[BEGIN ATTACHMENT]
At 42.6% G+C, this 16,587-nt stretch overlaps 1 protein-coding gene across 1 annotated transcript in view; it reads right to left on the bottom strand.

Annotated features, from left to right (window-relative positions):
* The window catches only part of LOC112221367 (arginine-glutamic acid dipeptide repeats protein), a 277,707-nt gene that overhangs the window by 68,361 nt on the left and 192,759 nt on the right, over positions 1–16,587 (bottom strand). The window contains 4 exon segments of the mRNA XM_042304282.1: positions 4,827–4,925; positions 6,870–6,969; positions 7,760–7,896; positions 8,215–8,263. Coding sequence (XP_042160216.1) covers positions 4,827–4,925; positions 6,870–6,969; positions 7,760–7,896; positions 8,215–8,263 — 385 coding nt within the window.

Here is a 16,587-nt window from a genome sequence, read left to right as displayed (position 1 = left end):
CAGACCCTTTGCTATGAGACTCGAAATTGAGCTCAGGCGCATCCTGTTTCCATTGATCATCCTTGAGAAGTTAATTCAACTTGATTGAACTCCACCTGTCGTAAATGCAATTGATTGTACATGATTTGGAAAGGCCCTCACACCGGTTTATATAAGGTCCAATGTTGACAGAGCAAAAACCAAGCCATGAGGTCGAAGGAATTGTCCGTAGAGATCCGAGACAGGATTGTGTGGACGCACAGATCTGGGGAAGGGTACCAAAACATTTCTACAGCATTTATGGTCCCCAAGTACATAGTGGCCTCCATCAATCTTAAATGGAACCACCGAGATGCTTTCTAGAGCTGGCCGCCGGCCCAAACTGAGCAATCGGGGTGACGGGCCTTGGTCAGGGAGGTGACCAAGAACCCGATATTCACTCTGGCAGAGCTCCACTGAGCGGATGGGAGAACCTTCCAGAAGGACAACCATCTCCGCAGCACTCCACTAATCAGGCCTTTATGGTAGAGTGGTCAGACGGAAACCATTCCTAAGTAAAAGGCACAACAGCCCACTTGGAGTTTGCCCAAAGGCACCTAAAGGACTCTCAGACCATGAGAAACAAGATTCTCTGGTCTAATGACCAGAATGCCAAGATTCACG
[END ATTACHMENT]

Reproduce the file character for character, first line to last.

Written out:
At 42.6% G+C, this 16,587-nt stretch overlaps 1 protein-coding gene across 1 annotated transcript in view; it reads right to left on the bottom strand.

Annotated features, from left to right (window-relative positions):
* The window catches only part of LOC112221367 (arginine-glutamic acid dipeptide repeats protein), a 277,707-nt gene that overhangs the window by 68,361 nt on the left and 192,759 nt on the right, over positions 1–16,587 (bottom strand). The window contains 4 exon segments of the mRNA XM_042304282.1: positions 4,827–4,925; positions 6,870–6,969; positions 7,760–7,896; positions 8,215–8,263. Coding sequence (XP_042160216.1) covers positions 4,827–4,925; positions 6,870–6,969; positions 7,760–7,896; positions 8,215–8,263 — 385 coding nt within the window.

Here is a 16,587-nt window from a genome sequence, read left to right as displayed (position 1 = left end):
CAGACCCTTTGCTATGAGACTCGAAATTGAGCTCAGGCGCATCCTGTTTCCATTGATCATCCTTGAGAAGTTAATTCAACTTGATTGAACTCCACCTGTCGTAAATGCAATTGATTGTACATGATTTGGAAAGGCCCTCACACCGGTTTATATAAGGTCCAATGTTGACAGAGCAAAAACCAAGCCATGAGGTCGAAGGAATTGTCCGTAGAGATCCGAGACAGGATTGTGTGGACGCACAGATCTGGGGAAGGGTACCAAAACATTTCTACAGCATTTATGGTCCCCAAGTACATAGTGGCCTCCATCAATCTTAAATGGAACCACCGAGATGCTTTCTAGAGCTGGCCGCCGGCCCAAACTGAGCAATCGGGGTGACGGGCCTTGGTCAGGGAGGTGACCAAGAACCCGATATTCACTCTGGCAGAGCTCCACTGAGCGGATGGGAGAACCTTCCAGAAGGACAACCATCTCCGCAGCACTCCACTAATCAGGCCTTTATGGTAGAGTGGTCAGACGGAAACCATTCCTAAGTAAAAGGCACAACAGCCCACTTGGAGTTTGCCCAAAGGCACCTAAAGGACTCTCAGACCATGAGAAACAAGATTCTCTGGTCTAATGACCAGAATGCCAAGATTCACG